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Activity: Structure of Algae with Comparisons to Vascular Plants

NGSS Science and Engineering Practices:

NGSS Crosscutting Concepts:

NGSS Disciplinary Core Ideas:

Materials

  • Table 2.4
  • Table 2.5
  • Algae (three types)
  • Aquatic and/or terrestrial vascular plants (optional)
  • Seawater
  • Containers to hold algae at your table
  • Tools provided by your instructor to investigate algae
  • Towels

Procedure

A. Identify parts of algae

  1. Choose one type of algae to observe.
     
  2. Fill out the first two columns of Table 2.4 for your alga.
    1. In the ‘Describe’ column of Table 2.4, record general and specific features of your alga.
    2. In the ‘Draw and Label’ column of Table 2.4, draw your alga and label its parts. Label the thallus, blade, holdfast, stipe, and pneumatocysts (using the definitions in Table 2.3 and diagram in Fig. 2.20), when possible, in your drawing.
<p><strong>Fig. 2.20.</strong> (<strong>A</strong>) Diagram showing general alga morphology</p><br />
Table 2.3. Common algae terms
Blade – a large, flattened branch of the thallus (Fig. 2.20)
Calcified – describes an organism with calcium carbonate in its tissue, which often gives it a hard texture
Calcium carbonate – a chemical compound found in some organisms for structure and defense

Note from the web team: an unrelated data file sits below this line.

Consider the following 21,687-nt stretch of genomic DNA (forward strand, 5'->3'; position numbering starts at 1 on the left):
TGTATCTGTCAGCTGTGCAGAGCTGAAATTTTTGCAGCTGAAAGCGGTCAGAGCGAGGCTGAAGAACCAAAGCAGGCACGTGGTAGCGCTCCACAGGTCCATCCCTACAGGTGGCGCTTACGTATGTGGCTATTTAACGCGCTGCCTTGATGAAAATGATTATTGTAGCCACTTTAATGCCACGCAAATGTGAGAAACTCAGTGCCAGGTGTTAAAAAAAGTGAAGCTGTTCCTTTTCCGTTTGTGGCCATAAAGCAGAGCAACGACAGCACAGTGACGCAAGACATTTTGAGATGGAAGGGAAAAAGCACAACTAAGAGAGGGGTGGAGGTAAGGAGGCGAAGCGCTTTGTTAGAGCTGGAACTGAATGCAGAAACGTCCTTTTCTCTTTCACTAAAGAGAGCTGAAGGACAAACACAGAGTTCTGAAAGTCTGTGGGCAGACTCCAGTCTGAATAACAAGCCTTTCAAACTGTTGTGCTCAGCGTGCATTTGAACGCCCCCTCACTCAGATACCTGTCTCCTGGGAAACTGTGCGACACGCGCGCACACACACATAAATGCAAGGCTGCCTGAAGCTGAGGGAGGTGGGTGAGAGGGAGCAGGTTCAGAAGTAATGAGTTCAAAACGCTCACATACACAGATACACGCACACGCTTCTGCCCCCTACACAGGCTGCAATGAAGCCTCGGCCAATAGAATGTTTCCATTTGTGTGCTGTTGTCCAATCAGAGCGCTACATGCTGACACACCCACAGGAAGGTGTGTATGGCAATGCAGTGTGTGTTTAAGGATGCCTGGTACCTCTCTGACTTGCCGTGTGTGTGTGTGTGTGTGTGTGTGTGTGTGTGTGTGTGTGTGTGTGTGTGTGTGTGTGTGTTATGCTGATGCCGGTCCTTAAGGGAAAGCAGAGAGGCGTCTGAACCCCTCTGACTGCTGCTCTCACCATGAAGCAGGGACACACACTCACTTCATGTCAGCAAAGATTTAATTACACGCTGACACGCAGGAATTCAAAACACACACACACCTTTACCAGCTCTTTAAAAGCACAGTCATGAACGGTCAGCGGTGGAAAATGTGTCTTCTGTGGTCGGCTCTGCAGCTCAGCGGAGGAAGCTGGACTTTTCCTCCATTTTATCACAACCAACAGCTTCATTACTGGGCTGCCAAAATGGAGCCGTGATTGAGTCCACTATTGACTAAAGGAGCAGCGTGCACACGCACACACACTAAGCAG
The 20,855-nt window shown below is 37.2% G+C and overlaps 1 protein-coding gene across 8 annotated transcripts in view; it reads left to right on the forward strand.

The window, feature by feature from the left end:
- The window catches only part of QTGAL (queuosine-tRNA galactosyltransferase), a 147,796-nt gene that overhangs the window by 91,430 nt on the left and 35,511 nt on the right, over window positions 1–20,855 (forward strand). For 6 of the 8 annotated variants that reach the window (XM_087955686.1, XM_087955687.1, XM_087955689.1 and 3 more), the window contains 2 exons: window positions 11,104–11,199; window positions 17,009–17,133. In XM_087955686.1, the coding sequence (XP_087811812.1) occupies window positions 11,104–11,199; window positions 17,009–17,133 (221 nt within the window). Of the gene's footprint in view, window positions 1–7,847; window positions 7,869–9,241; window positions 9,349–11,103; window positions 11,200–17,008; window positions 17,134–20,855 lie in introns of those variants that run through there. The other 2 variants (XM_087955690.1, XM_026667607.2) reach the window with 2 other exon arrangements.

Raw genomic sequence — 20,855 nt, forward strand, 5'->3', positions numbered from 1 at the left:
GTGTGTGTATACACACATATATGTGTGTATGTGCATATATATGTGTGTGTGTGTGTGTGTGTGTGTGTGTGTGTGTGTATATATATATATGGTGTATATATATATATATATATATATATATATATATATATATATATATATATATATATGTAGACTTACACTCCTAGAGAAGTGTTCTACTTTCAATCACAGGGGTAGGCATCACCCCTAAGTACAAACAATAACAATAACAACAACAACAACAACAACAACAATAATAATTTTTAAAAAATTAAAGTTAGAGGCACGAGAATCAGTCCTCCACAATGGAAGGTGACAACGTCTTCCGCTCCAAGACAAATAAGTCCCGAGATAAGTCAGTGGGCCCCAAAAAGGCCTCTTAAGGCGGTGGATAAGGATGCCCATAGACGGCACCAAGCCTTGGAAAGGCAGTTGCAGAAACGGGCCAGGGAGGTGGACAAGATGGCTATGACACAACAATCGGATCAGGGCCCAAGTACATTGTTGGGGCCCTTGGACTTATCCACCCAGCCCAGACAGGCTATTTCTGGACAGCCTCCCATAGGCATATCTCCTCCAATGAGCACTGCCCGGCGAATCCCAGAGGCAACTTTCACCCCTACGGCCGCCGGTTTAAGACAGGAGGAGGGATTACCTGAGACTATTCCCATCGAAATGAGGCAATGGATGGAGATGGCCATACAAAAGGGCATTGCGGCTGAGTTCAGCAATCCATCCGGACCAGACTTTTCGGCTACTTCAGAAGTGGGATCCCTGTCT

Dichotomous – a branching pattern where branches are divided in two (Fig. 2.24 C)
Filaments or filamentous –very thin branches that are usually chains of connected single cells (Fig. 2.24 B)
Holdfast – part of the thallus that anchors the plant to the bottom (rock, sand, coral rubble, other plants, or animals; Fig. 2.20)
Midrib – a thickened portion in the center of an alga blade or stipe. The mid rib may look similar to a vein, however it is not true vascular tissue (Fig. 2.21 A).
Pneumatocyst – air bladders used to hold the alga upright in the water (Fig. 2.22 A).
Segmented – visibly divided into separate uniform parts or sections (Fig. 2.22 A).
Stipe – a stem-like structure. Unlike terrestrial plants, the stipe does not have true vascular tissue (Fig. 2.20).
Thallus – main body of the alga
  1. Repeat steps 1 and 2 for at least two more algae.
     
  2. Ask your instructor where the algae you are examining were collected and for some information about the habitat (if they have not already shared this information with you).
     
  3. In the “Features that Allow for Survival and Reproduction” column of Table 2.4, list the features that allow the algae to survive and reproduce in its habitat.

 

B. Compare algae and vascular plants.

  1. Visually inspect the algae and compare it to a vascular plant (from memory, a diagram, or a specimen).
     
  2. In your group, discuss the similarities and differences between algae and vascular plants.
     
  3. Fill out Table 2.5 comparing the environment, energy acquisition, structure, movement, dispersal, and reproduction of algae and vascular plants.

 

Activity Questions: 
  1. How does the environment of algae differ from the environment of a vascular land plant?
     
  2. Not all algae have an obvious thallus, blade, holdfast, or stipe. What other algae features would help you distinguish one alga species from another?
Exploring Our Fluid Earth, a product of the Curriculum Research & Development Group (CRDG), College of Education. University of Hawaii, 2011. This document may be freely reproduced and distributed for non-profit educational purposes.